What do you get when you integrate displacement?
    Is there a constant when you find the derivative?
     
  18. Sep 19, 2004 #17

    HallsofIvy

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    (instantaneous) acceleration is defined as "the derivative of velocity" by the "fundamental theorem of calculus", integrating acceleration gives velocity.

    No, it is not correct to say that the constant of integration IS the initial velocity. IF setting t= 0 makes everything else in the integral 0, then it is true but if, for example, acceleration is given by et then the acceleration is et+ C. The initial velocity is 1+ C so in this case the constant of integration is the initial velocity minus 1. It is much better to understand finding the constant of integration by evaluating at some given time. (Yes, most of the time that is t= 0 and often (but not always, the initial velocity is C.)

    But that's not nearly as bad as saying "the constant of integration is final velocity"!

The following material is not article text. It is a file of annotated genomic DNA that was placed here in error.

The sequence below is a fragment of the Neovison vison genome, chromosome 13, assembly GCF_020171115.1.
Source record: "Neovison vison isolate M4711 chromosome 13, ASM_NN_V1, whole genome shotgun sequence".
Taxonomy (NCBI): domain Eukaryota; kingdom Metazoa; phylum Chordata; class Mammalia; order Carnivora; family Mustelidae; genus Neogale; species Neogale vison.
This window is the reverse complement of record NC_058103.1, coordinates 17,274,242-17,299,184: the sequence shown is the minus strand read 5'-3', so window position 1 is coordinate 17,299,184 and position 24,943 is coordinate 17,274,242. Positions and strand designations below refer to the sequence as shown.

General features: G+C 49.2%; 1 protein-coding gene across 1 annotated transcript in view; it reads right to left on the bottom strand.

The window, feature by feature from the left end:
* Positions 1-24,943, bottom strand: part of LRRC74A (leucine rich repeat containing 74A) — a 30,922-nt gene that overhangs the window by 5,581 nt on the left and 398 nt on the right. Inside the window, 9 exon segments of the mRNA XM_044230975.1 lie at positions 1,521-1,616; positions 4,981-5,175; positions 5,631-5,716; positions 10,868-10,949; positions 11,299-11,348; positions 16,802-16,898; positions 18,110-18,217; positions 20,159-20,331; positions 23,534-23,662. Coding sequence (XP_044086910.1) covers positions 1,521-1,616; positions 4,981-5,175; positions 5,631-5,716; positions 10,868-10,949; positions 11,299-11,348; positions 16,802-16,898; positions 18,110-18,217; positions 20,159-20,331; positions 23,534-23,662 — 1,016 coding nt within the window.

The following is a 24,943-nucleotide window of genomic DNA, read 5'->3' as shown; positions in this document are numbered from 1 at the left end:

What do you do if there is NO final velocity? The integral of velocity is "displacement". Again, you determine the constant, for a particular problem by evaluating the position (displacement) function at some given time (which is often t= 0). Often, but not always, the constant of integration is the initial displacement.

    Generally speaking, any quantity, that, as long as everything stays constant, is calculated by a division (speed = distance/time, density= mass/volume, pressure= force/area) is a derivative when dealing with variables and any thing that, as long as everything stays constant, is calculated by a product (distance= speed*time, mass= density*volume, force= pressure*area) requires and integral.
     
  19. Sep 19, 2004 #18
    :cry: :cry: :cry: :cry: :cry:
    So when I am doing a problem I have to figure out the constant of integration?
     
  20. Sep 19, 2004 #19
    could i use one of the kinematic equations?
     
  21. Sep 19, 2004 #20

    HallsofIvy

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    If you are given acceleration, then you will have to be given the velocity and position at some time to find the "constants of integration". If you are given the initial velocity and position you can certainly put those values into the equations.